Skip the navigation

Google adds YouTube-like service to Apps suite

By Juan Carlos Perez
September 2, 2008 12:00 PM ET

IDG News Service - Google Inc. has added a video-sharing component to its Apps Premier suite of hosted communication and collaboration software, betting that companies will find it useful for a variety of workplace uses.

The Google Video service was due to debut in Apps Premier on Tuesday, allowing end users to upload clips and share them with co-workers using an interface very similar to Google's YouTube, a popular video-sharing service in the consumer market.

Apps Premier is the fee-based version of the suite, which also has free editions like Standard and Education. Google is adding the video application without raising the price of Apps Premier, which costs $50 per user per year.

As online video has gone mainstream among consumers, Google believes that organizations of all sizes will benefit from extending their communication with employees via clips for purposes like training, company announcements and broadcasting company events.

Matthew Glotzbach, product management director of Google Enterprise, said Apps Premier's video application will change how people collaborate at work. Like the rest of Apps Premier, it is designed to be simple enough for all employees to use it.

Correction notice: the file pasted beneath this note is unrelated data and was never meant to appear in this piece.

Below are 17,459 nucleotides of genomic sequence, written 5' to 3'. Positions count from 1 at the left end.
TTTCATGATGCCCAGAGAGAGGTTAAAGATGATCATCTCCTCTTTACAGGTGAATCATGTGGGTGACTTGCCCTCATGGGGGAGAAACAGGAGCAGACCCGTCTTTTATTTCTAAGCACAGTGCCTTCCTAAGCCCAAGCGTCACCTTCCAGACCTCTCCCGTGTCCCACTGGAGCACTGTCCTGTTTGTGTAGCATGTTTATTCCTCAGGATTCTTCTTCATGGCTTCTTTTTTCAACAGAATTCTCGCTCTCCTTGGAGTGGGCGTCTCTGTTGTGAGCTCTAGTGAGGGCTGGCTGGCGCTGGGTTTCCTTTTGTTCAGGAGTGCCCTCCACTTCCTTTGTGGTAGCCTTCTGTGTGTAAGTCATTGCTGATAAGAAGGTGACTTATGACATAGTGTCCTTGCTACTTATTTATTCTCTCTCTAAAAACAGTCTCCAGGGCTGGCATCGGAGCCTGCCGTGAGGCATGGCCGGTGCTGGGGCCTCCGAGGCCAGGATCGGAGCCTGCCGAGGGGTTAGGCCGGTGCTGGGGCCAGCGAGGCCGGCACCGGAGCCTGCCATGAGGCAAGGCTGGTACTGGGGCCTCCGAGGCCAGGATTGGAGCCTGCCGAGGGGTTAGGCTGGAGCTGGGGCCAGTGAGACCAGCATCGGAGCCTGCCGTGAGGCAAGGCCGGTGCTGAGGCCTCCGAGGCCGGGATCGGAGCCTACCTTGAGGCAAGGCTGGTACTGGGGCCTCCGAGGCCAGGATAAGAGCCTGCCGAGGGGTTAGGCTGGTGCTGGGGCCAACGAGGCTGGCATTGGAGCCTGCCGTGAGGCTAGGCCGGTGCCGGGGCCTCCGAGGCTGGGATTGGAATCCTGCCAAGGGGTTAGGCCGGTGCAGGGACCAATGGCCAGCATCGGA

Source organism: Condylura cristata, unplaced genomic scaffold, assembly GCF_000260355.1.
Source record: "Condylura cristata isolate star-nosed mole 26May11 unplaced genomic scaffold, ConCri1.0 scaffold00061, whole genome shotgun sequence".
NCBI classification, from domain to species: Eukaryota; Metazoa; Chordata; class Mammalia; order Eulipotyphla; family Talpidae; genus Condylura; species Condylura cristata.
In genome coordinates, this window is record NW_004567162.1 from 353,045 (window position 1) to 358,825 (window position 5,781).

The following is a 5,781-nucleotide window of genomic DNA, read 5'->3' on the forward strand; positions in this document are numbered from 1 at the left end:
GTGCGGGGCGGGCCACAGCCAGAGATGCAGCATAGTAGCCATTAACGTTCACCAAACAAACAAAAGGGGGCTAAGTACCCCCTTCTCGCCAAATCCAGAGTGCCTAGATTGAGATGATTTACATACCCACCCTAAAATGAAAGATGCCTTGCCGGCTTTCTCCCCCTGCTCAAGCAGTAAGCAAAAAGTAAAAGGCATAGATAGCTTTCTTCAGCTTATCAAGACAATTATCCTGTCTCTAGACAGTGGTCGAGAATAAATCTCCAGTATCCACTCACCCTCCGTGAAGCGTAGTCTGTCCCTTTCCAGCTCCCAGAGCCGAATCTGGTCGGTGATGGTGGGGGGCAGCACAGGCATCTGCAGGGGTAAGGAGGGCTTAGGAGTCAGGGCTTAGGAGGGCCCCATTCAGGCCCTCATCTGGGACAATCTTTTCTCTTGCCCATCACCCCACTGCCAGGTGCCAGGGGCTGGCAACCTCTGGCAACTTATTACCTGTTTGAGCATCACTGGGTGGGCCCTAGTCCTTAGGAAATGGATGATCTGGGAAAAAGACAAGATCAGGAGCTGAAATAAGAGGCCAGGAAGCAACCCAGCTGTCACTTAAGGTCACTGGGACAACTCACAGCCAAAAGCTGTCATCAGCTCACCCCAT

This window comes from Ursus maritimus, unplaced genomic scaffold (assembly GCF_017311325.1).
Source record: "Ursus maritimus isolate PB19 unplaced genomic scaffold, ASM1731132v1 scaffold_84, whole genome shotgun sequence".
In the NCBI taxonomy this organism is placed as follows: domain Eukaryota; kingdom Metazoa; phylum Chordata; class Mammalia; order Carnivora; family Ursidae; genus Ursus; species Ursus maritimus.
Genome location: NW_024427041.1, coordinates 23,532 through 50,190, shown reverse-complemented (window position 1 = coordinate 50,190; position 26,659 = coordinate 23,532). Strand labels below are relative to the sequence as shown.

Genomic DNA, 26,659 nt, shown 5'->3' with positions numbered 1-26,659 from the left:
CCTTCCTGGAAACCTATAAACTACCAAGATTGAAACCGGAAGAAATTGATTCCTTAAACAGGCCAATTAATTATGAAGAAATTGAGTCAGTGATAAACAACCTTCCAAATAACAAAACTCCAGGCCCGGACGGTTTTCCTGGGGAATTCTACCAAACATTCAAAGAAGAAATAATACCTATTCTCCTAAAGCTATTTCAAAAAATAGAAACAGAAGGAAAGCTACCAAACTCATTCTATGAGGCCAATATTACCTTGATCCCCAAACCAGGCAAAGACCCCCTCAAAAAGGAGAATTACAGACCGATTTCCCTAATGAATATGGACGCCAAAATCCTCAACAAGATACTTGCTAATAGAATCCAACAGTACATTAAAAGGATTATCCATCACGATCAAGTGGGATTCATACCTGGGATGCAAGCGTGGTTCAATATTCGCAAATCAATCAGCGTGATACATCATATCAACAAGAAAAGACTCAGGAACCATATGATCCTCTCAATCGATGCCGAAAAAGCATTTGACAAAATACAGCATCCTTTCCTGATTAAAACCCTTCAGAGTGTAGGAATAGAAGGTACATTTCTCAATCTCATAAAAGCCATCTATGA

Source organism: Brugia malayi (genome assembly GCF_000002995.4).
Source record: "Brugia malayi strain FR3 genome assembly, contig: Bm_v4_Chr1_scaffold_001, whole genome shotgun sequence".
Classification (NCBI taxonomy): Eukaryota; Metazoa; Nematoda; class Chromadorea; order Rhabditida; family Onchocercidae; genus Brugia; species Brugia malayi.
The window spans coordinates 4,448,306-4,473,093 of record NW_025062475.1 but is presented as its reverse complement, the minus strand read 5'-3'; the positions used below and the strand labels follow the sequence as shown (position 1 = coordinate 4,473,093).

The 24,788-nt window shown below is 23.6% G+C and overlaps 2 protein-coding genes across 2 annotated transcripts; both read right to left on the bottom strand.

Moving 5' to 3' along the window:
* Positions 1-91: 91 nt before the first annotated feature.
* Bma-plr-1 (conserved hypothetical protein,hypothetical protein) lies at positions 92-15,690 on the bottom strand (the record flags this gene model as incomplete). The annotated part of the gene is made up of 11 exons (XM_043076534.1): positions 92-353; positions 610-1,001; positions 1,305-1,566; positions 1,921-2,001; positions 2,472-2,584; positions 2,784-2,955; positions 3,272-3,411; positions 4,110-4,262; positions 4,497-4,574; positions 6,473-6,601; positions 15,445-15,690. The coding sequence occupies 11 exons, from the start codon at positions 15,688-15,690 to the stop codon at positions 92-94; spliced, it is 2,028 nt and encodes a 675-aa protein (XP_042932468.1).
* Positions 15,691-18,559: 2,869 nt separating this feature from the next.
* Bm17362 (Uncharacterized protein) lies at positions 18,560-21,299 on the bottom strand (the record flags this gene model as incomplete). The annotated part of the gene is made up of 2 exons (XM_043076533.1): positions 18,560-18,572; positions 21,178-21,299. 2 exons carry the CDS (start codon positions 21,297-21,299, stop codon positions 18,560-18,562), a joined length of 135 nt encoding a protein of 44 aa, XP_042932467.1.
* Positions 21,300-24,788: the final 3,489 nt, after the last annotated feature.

Each clip can be up to 300MB in size, and Apps Premier subscribers get 3GB of video storage per user account. Administrators will have a variety of controls over the service, such as being able to edit or remove clips, generate usage reports and create tag taxonomies.

The Apps Education edition will also gain video capabilities as a free trial between Sept. 8 and March 9, 2009. Afterward, it will cost $10 per user per year.

Google is confident that the video application will give Apps Premier a significant differentiator in the market, since the cost of implementing and running a video-upload and video-sharing system puts it beyond the means of most businesses.

The Apps Premier video service will run off the same infrastructure as YouTube and use that service's technology for flagging copyright and inappropriate content, Glotzbach said.

The Apps suite also includes Gmail; Talk; Calendar; Sites; the Docs word processing, spreadsheet and presentations software; and other applications.

With Apps, Google is championing the popular software-as-a-service (SaaS) model, in which vendors host applications in their data centers and deliver them via the Internet. Backers believe the SaaS approach is the future of software, which has traditionally been installed by customers on their own facilities and hardware.

Delivering applications from the Internet "cloud" reduces the effort and cost customers have to invest in installing and maintaining software. In addition, these Web-hosted applications are designed to promote and simplify how co-workers share and collaborate, since documents reside on a central server and not on individual PCs.

Reprinted with permission from IDG.net. Story copyright 2014 International Data Group. All rights reserved.
Our Commenting Policies